He Hit Her…

I know about the obsession of the mind that affects alcoholics, I know from first hand experience, it can overwrite common sense – it takes liberty with the past and tells you that this time it’ll be different, it promises you’ll finally get that feeling you’ve been chasing so long that’s been just out of your reach.

I don’t understand the trick the mind plays with domestic abuse victims.  Time and time again they go back to the abuser “I’ll never do it again” he says… “I’m so sorry” he says… “Give me one more chance” he pleads… At least that’s what my Mother seemed to do.

Domestic ViolenceI don’t remember the first time my step-father hit my mother, after a while all the times run together and every incident is the same. He started the same each time, he’d be normal, he’d maybe even be nice to people even us kids…

Then there was something in his eyes that would change you knew right behind those eyes the rage was just itching to get out. You could see the rage back there and some times he’d temper it, he’d keep it glowing under cover but the embers were waiting to strike each time. 

You’d hear mother scream before you’d hear anything else, then you’d see him with his fist clenched, jaw tight – by the time we saw him it was likely the first punch had been thrown, a bruise would be forming or blood would be flowing.  Mom would back away and he’d advance slowly on her, he knew that the terror was almost worse than the belts, he enjoyed inflicting that on her – behind the fire in his eyes and his clenched fists I remember a smile, a cocksure grin that he was getting off on again – he lived for this terror.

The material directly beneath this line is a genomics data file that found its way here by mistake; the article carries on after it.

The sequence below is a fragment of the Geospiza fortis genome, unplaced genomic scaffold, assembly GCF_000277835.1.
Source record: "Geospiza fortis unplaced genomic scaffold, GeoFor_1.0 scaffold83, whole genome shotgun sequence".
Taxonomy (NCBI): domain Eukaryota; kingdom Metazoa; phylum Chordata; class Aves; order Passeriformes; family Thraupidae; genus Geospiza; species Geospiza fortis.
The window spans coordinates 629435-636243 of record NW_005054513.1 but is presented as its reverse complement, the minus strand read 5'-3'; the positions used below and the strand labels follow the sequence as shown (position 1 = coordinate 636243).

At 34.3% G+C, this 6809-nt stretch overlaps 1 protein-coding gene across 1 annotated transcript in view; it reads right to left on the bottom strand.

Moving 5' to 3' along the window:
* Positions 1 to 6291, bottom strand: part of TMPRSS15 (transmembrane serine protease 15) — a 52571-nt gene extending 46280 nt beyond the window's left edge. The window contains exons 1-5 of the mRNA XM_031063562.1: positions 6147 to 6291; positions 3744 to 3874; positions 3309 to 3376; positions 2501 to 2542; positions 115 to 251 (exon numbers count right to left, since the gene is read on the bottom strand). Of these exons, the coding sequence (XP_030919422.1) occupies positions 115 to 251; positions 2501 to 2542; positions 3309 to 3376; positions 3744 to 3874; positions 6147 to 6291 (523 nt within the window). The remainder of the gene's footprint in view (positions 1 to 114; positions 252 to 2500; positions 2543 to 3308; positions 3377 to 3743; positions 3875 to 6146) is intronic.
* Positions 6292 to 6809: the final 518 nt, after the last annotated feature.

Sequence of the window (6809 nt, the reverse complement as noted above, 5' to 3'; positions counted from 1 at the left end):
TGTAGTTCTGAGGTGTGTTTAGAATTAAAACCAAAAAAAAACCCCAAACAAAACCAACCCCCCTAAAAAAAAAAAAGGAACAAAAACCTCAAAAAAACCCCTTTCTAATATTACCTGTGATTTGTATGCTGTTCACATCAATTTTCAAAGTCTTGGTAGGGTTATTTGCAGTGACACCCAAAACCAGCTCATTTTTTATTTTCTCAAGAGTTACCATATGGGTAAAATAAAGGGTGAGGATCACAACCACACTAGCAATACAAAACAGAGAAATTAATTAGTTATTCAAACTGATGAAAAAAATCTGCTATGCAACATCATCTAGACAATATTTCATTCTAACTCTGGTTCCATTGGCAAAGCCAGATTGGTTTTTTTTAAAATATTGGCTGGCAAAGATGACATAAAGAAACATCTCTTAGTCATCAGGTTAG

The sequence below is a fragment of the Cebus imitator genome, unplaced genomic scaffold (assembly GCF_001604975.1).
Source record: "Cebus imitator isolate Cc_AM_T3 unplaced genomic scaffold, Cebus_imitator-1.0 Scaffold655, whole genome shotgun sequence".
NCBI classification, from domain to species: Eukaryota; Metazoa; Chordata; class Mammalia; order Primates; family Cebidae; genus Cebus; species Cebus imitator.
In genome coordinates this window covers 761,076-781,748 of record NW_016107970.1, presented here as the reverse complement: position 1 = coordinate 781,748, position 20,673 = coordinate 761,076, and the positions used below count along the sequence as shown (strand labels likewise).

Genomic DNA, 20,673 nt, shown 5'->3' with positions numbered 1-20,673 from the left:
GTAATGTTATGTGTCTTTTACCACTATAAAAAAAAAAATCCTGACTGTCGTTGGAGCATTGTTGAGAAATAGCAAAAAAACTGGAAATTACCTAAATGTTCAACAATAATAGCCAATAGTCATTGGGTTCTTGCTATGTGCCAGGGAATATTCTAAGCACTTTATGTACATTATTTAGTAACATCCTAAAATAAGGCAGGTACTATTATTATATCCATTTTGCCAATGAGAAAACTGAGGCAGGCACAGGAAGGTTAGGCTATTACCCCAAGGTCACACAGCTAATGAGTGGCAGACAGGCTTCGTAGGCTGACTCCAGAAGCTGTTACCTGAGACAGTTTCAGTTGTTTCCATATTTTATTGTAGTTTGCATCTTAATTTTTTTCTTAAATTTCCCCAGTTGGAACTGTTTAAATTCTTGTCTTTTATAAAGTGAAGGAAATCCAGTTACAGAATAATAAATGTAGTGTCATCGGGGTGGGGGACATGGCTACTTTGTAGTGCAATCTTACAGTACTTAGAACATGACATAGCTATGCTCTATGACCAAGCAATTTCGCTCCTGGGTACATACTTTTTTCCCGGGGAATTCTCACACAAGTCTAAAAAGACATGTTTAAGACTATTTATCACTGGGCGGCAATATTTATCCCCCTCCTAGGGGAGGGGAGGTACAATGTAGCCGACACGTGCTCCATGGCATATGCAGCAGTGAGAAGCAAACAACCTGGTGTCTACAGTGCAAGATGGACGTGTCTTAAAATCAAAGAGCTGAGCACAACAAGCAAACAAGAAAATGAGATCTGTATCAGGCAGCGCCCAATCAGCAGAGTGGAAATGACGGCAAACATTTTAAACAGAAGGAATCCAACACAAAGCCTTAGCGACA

Us kids would plead for him to stop, I remember the screams the howls as tears would rain down our faces – all it did was egg him on, now he had an audience and the increased terror fed him.

Some nights the cops would come and take him away, most they wouldn’t. Some nights we’d run to grandmothers and later in the big city to a shelter. I recall asking neighbors in Florida if I could stay with them I explained to my friend about my Dad beating my Mom again but his parents didn’t want to get involved and I had to go to the shelter with them.

Most people don’t want to get involved – it’s a domestic dispute, I’m sure we don’t know what’s going on – that’s what I figure they think anyway. I can’t explain why else they’d let the screams of a woman and her children go unanswered

Something would convince Mom to get rid of him and he’d be gone and we’d feel safe – but then he’d come back into our lives. He would use the excuse to see us kids and Mom’s heart would melt or something and she’d believe that if he cared so much for us kid then maybe he was changing. We were just a tool for him, a tool to her and a nice addition when he brought the fear.

Unfortunately, just like my Mother I’d start to believe that this time would be different and I’d think of how nice it was to have a Dad, a drunk unemployed worthless Dad, but he was what we had. A real family… then anything could have happened and


“Joe! No! Don’t Joe! I’m Sorry Joe!” and if you were unfortunate you could hear the sound of his fist hitting her soft flesh, a loud smack. You could hear him breathing heavily and see his eyes again full of the fire. My sister and I had psycho emotional phantom pains when he’d hit her, we’d feel the blows as they’d come … it seems silly to think of like that now, but I swear I could. In hindsight I think the vision of him hitting her would cause me to feel her pain emotionally so much that it affected me physically.